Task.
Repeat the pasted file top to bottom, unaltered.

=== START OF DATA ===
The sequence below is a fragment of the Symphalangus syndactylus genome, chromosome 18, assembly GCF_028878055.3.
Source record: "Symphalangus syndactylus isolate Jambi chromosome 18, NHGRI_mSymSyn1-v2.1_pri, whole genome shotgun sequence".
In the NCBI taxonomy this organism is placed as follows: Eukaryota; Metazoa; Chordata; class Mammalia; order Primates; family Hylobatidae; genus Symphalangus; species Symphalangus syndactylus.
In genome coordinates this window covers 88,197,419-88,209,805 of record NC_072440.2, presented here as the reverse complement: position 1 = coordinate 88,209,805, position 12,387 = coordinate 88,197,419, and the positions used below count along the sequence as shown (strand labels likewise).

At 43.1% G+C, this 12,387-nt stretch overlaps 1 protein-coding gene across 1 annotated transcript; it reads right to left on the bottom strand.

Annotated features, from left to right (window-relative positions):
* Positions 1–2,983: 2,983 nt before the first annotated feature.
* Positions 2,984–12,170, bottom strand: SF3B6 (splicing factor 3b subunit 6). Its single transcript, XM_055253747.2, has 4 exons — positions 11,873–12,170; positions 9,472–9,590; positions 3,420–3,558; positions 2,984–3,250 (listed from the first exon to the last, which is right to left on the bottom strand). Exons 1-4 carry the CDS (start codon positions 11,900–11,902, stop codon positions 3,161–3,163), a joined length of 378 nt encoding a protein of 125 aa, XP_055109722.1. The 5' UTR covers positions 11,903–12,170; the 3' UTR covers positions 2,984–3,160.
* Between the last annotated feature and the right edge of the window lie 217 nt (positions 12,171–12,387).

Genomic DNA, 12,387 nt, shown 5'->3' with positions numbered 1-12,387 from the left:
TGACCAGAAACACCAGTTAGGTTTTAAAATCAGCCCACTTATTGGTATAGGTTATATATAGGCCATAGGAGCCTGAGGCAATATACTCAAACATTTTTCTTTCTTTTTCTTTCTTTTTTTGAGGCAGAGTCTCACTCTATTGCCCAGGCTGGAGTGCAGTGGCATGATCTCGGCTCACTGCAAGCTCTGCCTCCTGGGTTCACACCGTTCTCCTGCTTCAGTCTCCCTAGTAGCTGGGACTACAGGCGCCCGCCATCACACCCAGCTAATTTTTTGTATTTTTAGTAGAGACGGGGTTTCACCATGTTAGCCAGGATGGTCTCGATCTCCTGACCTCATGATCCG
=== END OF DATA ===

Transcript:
The sequence below is a fragment of the Symphalangus syndactylus genome, chromosome 18, assembly GCF_028878055.3.
Source record: "Symphalangus syndactylus isolate Jambi chromosome 18, NHGRI_mSymSyn1-v2.1_pri, whole genome shotgun sequence".
In the NCBI taxonomy this organism is placed as follows: Eukaryota; Metazoa; Chordata; class Mammalia; order Primates; family Hylobatidae; genus Symphalangus; species Symphalangus syndactylus.
In genome coordinates this window covers 88,197,419-88,209,805 of record NC_072440.2, presented here as the reverse complement: position 1 = coordinate 88,209,805, position 12,387 = coordinate 88,197,419, and the positions used below count along the sequence as shown (strand labels likewise).

At 43.1% G+C, this 12,387-nt stretch overlaps 1 protein-coding gene across 1 annotated transcript; it reads right to left on the bottom strand.

Annotated features, from left to right (window-relative positions):
* Positions 1–2,983: 2,983 nt before the first annotated feature.
* Positions 2,984–12,170, bottom strand: SF3B6 (splicing factor 3b subunit 6). Its single transcript, XM_055253747.2, has 4 exons — positions 11,873–12,170; positions 9,472–9,590; positions 3,420–3,558; positions 2,984–3,250 (listed from the first exon to the last, which is right to left on the bottom strand). Exons 1-4 carry the CDS (start codon positions 11,900–11,902, stop codon positions 3,161–3,163), a joined length of 378 nt encoding a protein of 125 aa, XP_055109722.1. The 5' UTR covers positions 11,903–12,170; the 3' UTR covers positions 2,984–3,160.
* Between the last annotated feature and the right edge of the window lie 217 nt (positions 12,171–12,387).

Genomic DNA, 12,387 nt, shown 5'->3' with positions numbered 1-12,387 from the left:
TGACCAGAAACACCAGTTAGGTTTTAAAATCAGCCCACTTATTGGTATAGGTTATATATAGGCCATAGGAGCCTGAGGCAATATACTCAAACATTTTTCTTTCTTTTTCTTTCTTTTTTTGAGGCAGAGTCTCACTCTATTGCCCAGGCTGGAGTGCAGTGGCATGATCTCGGCTCACTGCAAGCTCTGCCTCCTGGGTTCACACCGTTCTCCTGCTTCAGTCTCCCTAGTAGCTGGGACTACAGGCGCCCGCCATCACACCCAGCTAATTTTTTGTATTTTTAGTAGAGACGGGGTTTCACCATGTTAGCCAGGATGGTCTCGATCTCCTGACCTCATGATCCG